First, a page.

"I’m originally from England, but I’ve been living in Brussels for five years, working for the European institutions. My great grandparents were from India, but my grandparents and my parents were born in Uganda. In the 1970s after Idi Amin came to power in Uganda, my parents had to flee the country as refugees and they went to the UK. Other members of my family are spread out across the UK, Canada and the United States.
I would see myself as a British Indian – through my job and my residency in Belgium I also see myself as more European. But once your family has been forced to flee from a place, you learn to become a person of the world, rather than of a particular country.
Home is a place that you can relate to, but it doesn’t necessarily mean that you have to adapt to every single aspect of that country. It’s not really defined by language, the colour of your skin, ethnicity, or race, it’s where you make your place.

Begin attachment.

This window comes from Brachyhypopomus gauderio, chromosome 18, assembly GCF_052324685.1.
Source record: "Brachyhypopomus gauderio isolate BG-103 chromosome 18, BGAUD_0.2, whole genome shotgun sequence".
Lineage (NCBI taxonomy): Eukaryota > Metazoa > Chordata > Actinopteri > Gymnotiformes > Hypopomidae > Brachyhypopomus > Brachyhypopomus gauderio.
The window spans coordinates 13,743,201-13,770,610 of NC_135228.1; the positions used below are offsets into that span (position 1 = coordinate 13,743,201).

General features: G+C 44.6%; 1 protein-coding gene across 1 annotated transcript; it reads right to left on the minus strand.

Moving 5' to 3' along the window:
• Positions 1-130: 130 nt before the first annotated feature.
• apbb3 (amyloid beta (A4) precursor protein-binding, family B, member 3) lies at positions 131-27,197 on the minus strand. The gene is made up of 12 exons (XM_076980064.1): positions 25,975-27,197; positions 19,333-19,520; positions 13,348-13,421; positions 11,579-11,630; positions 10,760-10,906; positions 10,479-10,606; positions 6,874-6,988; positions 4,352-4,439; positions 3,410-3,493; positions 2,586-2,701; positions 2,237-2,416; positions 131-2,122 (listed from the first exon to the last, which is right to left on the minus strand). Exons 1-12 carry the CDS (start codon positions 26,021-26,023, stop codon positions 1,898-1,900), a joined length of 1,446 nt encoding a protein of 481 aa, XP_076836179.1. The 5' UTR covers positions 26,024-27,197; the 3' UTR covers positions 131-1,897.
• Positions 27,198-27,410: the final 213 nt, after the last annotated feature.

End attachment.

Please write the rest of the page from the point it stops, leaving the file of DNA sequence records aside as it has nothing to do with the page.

I did experience racism growing up in the UK, in the village that I grew up in, at school and at university. I have experienced hate speech and racist comments, but I haven’t experienced the structural discrimination that many people from minority backgrounds go through. Refugees and migrants coming to the European Union today are often victims of hatred and mistrust.
When someone moves to another country there are so many things at play, they have to learn the culture and norms in the place they’re going to. My advice is to be resilient in order to handle all situations. There are incidents of hostility that can be faced in any new country, but we shouldn’t let that hinder our integration."
photo credit: iom/thomas marchal